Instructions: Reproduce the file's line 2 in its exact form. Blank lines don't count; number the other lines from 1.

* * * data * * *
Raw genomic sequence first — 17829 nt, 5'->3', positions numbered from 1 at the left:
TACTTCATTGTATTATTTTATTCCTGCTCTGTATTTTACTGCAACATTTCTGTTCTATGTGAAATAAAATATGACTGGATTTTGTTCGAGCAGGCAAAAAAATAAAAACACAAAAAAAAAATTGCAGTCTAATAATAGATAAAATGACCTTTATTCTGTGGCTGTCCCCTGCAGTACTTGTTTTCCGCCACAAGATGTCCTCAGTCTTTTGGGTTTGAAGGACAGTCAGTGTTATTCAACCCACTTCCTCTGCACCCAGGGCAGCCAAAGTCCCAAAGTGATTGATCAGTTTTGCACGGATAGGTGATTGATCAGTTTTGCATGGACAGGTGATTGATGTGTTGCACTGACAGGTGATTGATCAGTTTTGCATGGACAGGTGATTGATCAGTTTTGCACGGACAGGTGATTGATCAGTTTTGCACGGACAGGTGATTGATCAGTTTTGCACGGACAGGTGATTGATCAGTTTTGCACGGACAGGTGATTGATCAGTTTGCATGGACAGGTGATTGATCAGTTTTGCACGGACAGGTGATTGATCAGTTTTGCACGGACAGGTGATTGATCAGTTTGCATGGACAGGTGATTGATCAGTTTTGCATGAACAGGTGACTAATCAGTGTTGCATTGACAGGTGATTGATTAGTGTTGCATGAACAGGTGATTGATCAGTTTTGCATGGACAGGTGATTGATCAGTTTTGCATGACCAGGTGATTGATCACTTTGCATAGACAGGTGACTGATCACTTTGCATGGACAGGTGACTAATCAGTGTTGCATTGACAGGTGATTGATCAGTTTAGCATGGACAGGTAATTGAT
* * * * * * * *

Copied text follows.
TACTTCATTGTATTATTTTATTCCTGCTCTGTATTTTACTGCAACATTTCTGTTCTATGTGAAATAAAATATGACTGGATTTTGTTCGAGCAGGCAAAAAAATAAAAACACAAAAAAAAAATTGCAGTCTAATAATAGATAAAATGACCTTTATTCTGTGGCTGTCCCCTGCAGTACTTGTTTTCCGCCACAAGATGTCCTCAGTCTTTTGGGTTTGAAGGACAGTCAGTGTTATTCAACCCACTTCCTCTGCACCCAGGGCAGCCAAAGTCCCAAAGTGATTGATCAGTTTTGCACGGATAGGTGATTGATCAGTTTTGCATGGACAGGTGATTGATGTGTTGCACTGACAGGTGATTGATCAGTTTTGCATGGACAGGTGATTGATCAGTTTTGCACGGACAGGTGATTGATCAGTTTTGCACGGACAGGTGATTGATCAGTTTTGCACGGACAGGTGATTGATCAGTTTTGCACGGACAGGTGATTGATCAGTTTGCATGGACAGGTGATTGATCAGTTTTGCACGGACAGGTGATTGATCAGTTTTGCACGGACAGGTGATTGATCAGTTTGCATGGACAGGTGATTGATCAGTTTTGCATGAACAGGTGACTAATCAGTGTTGCATTGACAGGTGATTGATTAGTGTTGCATGAACAGGTGATTGATCAGTTTTGCATGGACAGGTGATTGATCAGTTTTGCATGACCAGGTGATTGATCACTTTGCATAGACAGGTGACTGATCACTTTGCATGGACAGGTGACTAATCAGTGTTGCATTGACAGGTGATTGATCAGTTTAGCATGGACAGGTAATTGAT